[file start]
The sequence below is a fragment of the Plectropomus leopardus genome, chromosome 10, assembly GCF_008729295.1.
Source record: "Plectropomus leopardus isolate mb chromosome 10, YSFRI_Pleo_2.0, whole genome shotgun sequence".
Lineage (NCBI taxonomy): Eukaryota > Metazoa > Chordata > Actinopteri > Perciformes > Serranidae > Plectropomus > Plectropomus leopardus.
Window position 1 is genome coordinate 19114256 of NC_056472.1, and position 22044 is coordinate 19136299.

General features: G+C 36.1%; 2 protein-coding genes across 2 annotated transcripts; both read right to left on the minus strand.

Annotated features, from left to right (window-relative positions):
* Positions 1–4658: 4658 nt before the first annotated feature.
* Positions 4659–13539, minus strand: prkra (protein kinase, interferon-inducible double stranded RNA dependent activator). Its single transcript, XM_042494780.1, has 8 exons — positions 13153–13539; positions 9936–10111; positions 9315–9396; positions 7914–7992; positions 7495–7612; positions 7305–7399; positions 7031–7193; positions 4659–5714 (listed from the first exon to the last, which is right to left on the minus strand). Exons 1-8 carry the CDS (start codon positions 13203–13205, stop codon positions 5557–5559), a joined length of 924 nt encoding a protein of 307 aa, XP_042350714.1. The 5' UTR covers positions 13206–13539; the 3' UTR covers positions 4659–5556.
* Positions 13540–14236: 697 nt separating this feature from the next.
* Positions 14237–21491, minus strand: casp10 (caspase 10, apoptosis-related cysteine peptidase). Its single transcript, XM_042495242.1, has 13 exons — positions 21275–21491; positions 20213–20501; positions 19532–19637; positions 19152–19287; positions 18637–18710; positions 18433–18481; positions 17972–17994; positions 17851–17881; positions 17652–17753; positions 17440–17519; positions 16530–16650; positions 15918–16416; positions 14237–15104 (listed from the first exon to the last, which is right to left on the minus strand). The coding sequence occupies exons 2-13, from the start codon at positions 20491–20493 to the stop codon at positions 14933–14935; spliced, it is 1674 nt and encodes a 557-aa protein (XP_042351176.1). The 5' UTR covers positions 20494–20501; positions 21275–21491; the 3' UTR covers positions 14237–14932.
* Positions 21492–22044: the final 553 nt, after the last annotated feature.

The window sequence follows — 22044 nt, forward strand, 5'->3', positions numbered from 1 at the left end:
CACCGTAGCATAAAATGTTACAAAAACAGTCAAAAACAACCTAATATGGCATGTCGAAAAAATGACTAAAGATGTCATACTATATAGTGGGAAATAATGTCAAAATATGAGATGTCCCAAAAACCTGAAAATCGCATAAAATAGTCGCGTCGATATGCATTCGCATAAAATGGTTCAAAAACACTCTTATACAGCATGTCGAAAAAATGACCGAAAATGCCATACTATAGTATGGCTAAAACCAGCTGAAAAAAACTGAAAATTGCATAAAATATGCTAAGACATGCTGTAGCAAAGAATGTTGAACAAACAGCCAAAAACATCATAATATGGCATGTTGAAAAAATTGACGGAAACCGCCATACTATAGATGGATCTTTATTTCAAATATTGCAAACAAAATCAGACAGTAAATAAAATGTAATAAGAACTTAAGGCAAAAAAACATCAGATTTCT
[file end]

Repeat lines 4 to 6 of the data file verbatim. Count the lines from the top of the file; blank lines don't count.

Window position 1 is genome coordinate 19114256 of NC_056472.1, and position 22044 is coordinate 19136299.

General features: G+C 36.1%; 2 protein-coding genes across 2 annotated transcripts; both read right to left on the minus strand.

Annotated features, from left to right (window-relative positions):